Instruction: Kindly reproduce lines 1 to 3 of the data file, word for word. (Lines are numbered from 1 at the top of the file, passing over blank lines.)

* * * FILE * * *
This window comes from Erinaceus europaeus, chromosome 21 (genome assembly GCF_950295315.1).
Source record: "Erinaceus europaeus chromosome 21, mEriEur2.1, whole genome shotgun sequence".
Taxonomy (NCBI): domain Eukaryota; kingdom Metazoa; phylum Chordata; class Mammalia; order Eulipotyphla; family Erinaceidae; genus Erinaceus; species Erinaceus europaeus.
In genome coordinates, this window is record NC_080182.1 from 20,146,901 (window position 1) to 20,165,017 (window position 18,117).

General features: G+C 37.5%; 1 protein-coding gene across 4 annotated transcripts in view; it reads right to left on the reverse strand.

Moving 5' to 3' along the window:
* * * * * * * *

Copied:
This window comes from Erinaceus europaeus, chromosome 21 (genome assembly GCF_950295315.1).
Source record: "Erinaceus europaeus chromosome 21, mEriEur2.1, whole genome shotgun sequence".
Taxonomy (NCBI): domain Eukaryota; kingdom Metazoa; phylum Chordata; class Mammalia; order Eulipotyphla; family Erinaceidae; genus Erinaceus; species Erinaceus europaeus.